Filesystem Tweaks

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Clear Disk Cache

echo 3 | sudo tee /proc/sys/vm/drop_caches

ext4 Speed Tweaks

1) Run this command on every partition you want to boost:

tune2fs -o journal_data_writeback /dev/sdXY

2) Edit fstab for your boosted partitions. Change the options to:

commit=100,nodiratime,noatime,data=writeback,barrier=0,nobh,errors=remount-ro
Note: If you're using an SSD make sure to add discard to the end.
  • Replacing atime/relatime with noatime or nodiratime. This causes the FS to not write read-times to a file/directory when read. Think about it. Writing to the FS for every read of the FS?
  • Next is data=writeback. This means that metadata for files can be written lazily after the file is written. This will not cause file system corruption, but it may cause the most recent changes to be lost in the event of a crash (so you may jump back into the past a bit). However, if you're using a battery backup you have nothing to worry about.
  • Next is barrier, which is slightly more dangerous:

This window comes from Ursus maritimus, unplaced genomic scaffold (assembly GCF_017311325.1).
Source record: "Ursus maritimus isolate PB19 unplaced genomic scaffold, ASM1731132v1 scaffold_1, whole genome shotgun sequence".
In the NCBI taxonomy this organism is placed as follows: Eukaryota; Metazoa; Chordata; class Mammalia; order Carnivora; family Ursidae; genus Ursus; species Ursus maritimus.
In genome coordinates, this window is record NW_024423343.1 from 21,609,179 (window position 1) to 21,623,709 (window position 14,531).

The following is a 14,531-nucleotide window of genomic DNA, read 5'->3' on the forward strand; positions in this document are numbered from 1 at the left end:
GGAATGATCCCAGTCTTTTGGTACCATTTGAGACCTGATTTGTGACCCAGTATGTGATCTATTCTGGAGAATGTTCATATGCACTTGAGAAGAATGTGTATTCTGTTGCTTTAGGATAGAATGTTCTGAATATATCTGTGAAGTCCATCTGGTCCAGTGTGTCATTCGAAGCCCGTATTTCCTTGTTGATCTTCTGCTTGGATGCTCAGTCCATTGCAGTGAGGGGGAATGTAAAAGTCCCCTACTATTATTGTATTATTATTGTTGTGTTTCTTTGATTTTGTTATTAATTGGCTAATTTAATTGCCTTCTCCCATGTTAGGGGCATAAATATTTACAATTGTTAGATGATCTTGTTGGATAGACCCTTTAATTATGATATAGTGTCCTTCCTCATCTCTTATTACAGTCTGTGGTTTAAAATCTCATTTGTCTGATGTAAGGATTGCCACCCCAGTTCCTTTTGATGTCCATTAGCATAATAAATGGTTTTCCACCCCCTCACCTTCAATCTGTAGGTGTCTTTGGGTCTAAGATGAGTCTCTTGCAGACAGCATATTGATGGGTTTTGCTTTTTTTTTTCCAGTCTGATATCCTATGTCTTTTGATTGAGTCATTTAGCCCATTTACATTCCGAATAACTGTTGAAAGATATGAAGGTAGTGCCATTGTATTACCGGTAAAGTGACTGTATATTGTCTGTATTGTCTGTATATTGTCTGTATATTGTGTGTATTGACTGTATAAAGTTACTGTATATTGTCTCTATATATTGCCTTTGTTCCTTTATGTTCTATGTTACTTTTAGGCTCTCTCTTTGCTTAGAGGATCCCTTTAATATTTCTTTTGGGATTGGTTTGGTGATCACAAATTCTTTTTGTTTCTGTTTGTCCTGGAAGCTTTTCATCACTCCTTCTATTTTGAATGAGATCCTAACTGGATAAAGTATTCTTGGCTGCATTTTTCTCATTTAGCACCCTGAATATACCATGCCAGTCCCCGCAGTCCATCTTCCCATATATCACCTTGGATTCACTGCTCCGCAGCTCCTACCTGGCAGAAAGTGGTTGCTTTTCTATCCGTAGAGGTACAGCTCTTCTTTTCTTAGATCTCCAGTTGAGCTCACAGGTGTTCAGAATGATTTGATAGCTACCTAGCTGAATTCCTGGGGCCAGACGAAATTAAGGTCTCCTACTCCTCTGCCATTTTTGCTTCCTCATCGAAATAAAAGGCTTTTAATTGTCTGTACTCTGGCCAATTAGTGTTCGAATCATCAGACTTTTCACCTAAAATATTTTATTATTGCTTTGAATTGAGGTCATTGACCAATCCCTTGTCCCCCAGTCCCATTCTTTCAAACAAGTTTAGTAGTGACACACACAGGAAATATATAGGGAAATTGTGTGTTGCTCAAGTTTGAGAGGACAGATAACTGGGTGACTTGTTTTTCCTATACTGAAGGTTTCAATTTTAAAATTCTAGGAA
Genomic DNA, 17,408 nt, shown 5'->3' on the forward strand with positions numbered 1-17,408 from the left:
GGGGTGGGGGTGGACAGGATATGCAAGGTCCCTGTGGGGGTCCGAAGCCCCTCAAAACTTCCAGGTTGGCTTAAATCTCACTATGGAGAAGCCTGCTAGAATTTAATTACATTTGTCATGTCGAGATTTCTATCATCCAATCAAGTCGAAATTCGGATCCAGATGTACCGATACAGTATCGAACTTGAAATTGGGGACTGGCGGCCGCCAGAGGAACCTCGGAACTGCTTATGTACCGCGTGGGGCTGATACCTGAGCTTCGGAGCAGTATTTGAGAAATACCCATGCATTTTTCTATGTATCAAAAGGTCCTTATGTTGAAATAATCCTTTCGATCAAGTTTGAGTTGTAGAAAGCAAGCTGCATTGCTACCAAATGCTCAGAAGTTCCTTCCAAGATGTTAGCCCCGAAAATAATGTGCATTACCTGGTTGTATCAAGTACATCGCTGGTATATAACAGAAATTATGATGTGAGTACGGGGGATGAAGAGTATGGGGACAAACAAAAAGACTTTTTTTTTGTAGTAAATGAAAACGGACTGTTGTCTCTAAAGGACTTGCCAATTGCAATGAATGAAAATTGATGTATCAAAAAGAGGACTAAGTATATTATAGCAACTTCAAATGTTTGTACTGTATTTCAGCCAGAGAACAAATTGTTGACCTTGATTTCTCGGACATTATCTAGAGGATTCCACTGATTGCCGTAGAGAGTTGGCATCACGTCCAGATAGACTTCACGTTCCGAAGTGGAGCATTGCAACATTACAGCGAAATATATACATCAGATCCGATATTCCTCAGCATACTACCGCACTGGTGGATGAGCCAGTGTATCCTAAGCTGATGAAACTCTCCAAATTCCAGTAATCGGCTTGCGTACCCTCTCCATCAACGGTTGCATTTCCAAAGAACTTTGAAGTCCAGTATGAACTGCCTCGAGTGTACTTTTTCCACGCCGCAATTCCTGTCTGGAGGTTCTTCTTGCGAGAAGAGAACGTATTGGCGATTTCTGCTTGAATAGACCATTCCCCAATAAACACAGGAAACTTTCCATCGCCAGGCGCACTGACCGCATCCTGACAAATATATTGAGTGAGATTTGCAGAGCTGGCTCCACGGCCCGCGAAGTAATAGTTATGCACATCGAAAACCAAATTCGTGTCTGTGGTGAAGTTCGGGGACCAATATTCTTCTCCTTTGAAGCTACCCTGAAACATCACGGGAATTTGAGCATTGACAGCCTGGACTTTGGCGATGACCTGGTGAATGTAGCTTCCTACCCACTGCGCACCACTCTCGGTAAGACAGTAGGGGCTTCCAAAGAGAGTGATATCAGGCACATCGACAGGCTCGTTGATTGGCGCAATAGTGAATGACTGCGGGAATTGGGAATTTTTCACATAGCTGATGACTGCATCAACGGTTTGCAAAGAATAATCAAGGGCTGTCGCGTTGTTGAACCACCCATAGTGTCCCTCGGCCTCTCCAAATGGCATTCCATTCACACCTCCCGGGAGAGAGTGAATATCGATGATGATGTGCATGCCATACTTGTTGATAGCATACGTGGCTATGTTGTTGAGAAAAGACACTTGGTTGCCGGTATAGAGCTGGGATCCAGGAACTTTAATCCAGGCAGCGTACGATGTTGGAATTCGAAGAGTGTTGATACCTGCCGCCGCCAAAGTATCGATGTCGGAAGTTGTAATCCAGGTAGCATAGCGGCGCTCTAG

barrier=<0|1(*)> This enables/disables the use of write barriers in the jbd code. barrier=0 disables, barrier=1 enables. This also requires an IO stack which can support barriers, and if jbd gets an error on a barrier write, it will disable again with a warning. Write barriers enforce proper on-disk ordering of journal commits, making volatile disk write caches safe to use, at some performance penalty. If your disks are battery-backed in one way or another, disabling barriers may safely improve performance.

  • Next is nobh:

bh (*) ext4 associates buffer heads to data pages to nobh (a) cache disk block mapping information (b) link pages into transaction to provide ordering guarantees. “bh” option forces use of buffer heads. “nobh” option tries to avoid associating buffer heads (supported only for “writeback” mode).

Note:You can skip barrier and nobh if you’d like. noatime and data=writeback are the big ones.

3) Reboot to your system.